ELH Challenge #179: Learning a Language

When I was an English teacher (11-16 year olds!) my main “competitor” was definitely the Latin teacher who had the classroom above mine, who taught using Cambridge University Press’s famous Latin books. There was something about the continuing ongoing story of a Pompeiian family that really grabbed my students and led to all kinds of in-jokes. Apparently the books are something of an institution, having been used since the 70s. There’s even a Doctor Who episode which seeks to remedy the inevitable fates of the characters when it’s time for “volcano day”!

When I remembered that the books are available online in PDF form now (You can find the first one here!)  I knew that I had to use them in this week’s challenge.

The demo below uses hotspots and triggers to play audio when characters are dragged into a particular area of the screen.

There weren’t any suitable backgrounds in the book so I broke out my graphics tablet and tried to draw something in a similar style and add some watercolour paper overlays to match the tone of the original 70s illustrations.

The audio is just Google’s voice for Latin text-to-speech, and I really couldn’t comment on its accuracy (pretty sure it’s normally Kai-killy-us not Kai-chilly-us.)

Click the image below to play!

latin

#ELH Challenge 177 + Tooltip Template

Another week, another excellent Elearning Challenge, this time on tooltips, hyperlinks and explorable explanations.

The term “tooltip” originally comes from the early days of applications like Microsoft Word and Paint, where users were greeted by toolbars full of unfamiliar icons. Although the FUN way to work out what everything did was to try every button out, the quickest way was to hover your cursor over the item. A small hover box would appear giving you information about that item without you having to try it out.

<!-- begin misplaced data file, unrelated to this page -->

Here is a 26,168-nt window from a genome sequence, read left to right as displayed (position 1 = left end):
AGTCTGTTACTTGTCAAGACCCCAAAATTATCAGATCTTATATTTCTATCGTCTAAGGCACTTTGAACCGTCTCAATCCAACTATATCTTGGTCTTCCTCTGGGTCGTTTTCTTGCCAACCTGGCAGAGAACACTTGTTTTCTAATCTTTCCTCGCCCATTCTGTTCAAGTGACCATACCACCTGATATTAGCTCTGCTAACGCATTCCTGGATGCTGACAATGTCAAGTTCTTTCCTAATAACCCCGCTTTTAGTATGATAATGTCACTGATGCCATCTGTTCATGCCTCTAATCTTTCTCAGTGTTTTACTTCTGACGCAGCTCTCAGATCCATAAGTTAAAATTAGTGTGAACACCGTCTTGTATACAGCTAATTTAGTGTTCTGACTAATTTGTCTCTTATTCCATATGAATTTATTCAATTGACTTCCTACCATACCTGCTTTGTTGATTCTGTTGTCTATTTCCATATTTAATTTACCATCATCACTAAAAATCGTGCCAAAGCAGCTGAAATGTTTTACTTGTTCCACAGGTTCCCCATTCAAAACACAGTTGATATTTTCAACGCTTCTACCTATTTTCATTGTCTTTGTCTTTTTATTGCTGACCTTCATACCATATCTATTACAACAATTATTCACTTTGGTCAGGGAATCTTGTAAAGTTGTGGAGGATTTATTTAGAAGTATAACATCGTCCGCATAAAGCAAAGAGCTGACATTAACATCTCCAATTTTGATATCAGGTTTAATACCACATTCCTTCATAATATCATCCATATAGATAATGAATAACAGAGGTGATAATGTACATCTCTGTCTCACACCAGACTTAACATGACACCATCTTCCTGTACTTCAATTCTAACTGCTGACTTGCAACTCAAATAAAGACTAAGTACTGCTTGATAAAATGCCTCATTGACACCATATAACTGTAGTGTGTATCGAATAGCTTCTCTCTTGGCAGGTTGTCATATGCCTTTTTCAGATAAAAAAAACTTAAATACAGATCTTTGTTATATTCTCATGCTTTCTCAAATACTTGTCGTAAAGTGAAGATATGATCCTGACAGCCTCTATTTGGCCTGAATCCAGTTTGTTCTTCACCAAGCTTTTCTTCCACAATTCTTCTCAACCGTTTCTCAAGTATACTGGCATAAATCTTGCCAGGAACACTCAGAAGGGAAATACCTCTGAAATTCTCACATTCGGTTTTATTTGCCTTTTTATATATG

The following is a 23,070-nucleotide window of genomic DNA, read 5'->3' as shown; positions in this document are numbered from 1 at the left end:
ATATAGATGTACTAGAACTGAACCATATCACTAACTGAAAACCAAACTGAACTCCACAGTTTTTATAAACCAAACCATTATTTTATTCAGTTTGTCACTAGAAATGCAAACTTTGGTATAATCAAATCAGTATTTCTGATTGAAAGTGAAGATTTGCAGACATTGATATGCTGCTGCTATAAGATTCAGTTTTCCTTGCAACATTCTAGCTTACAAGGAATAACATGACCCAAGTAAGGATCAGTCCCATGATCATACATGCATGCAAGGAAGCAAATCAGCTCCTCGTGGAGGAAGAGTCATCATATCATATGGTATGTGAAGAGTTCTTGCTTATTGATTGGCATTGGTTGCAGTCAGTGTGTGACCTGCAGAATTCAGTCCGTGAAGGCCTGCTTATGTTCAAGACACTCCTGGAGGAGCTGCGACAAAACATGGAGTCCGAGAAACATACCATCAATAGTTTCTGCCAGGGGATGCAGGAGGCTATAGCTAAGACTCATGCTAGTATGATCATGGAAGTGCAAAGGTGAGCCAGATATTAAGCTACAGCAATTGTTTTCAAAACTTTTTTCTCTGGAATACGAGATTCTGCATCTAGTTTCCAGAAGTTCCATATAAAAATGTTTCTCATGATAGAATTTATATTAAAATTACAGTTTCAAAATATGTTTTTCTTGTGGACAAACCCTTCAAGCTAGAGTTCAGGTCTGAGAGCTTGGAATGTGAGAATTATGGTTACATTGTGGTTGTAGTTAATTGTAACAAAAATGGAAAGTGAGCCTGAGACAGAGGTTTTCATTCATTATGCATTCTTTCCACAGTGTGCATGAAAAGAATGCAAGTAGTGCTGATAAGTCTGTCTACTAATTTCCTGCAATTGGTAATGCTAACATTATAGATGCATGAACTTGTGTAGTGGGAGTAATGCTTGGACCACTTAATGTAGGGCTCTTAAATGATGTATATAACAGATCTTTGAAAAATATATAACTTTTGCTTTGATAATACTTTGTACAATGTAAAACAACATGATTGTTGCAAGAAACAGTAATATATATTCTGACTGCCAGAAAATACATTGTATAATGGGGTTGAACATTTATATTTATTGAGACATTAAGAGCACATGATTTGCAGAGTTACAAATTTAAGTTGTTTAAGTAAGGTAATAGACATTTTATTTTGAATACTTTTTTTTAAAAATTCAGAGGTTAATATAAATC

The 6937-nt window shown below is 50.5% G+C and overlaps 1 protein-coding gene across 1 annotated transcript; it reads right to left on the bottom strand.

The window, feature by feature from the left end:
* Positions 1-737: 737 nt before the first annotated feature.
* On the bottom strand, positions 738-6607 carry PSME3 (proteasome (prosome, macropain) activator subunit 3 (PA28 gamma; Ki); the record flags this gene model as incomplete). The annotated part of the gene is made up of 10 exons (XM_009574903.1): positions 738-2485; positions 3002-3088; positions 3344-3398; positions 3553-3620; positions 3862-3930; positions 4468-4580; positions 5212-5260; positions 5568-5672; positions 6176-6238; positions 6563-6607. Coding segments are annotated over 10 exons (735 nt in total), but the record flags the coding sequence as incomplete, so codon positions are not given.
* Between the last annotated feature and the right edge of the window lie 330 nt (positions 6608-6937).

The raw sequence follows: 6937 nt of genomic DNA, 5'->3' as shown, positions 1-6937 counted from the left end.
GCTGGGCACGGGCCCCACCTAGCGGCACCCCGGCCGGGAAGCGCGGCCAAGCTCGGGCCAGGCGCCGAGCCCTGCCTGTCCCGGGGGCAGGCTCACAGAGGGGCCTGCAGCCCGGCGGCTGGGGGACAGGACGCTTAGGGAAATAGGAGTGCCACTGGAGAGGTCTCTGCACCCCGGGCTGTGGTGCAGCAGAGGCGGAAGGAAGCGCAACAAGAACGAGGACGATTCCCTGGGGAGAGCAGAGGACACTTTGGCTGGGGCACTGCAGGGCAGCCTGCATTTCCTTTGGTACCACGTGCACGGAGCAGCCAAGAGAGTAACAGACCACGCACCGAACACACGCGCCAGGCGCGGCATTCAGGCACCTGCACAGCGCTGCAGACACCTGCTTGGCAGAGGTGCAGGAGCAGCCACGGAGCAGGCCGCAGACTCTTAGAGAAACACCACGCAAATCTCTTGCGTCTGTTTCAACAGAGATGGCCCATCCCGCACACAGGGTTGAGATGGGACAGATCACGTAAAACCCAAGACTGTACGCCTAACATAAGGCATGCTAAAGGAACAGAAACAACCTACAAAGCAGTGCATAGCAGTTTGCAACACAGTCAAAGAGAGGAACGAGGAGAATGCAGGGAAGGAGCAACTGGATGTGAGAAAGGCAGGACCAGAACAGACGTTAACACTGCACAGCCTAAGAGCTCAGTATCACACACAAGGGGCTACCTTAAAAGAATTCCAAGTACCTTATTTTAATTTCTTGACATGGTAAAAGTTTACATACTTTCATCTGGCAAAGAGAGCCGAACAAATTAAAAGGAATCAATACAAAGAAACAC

(I’m using past tense, but of course tooltips are still everwhere! )

Tooltips in Photoshop, 2017

Tooltips in Photoshop, 2017

For this week’s challenge I decided to take a passage from an encyclopedia and add in tooltips to provide nuggets of additional information.  With websites like Wikipedia I’ll often find myself getting lost as I branch down different pages. One moment I’m reading about the Royal Albert Hall, a few hyperlinks later and I’m reading about the island of Grenada (…it’s true!) With tooltips, it’s easy to get small nuggets of information which add to understanding without taking you too far away from the original topic.

Here’s my example which is all about the mysterious Mechanical Turk, a bizarre and fascinating episode in the history of computer programming:

mechanical turk.jpg

Get the Template

If you’re interested in taking a peek at the Storyline 2 file and adapting it for your own purposes, I’ve created a template which you can download here.

The future of tooltips?

The big problem with tooltips, of course, is that you classically need to be able to hover a cursor to use them – something you can’t really do if you are using a touch screen. It’ll be interesting to see what happens to tooltips and hovering interactions in general in the future. Are they on their way out?

If you’ve enjoyed this or found it useful, do let me know in the comments and find me on Twitter and LinkedIn! 

 

Cells – Now with More Words!

A couple of weeks ago I took part in ELH Challenge #176, creating a course about cells which only used the 100 most frequently used words in the English language.

I liked it so much that I thought I should probably create a version which uses actual terminology, so here it is!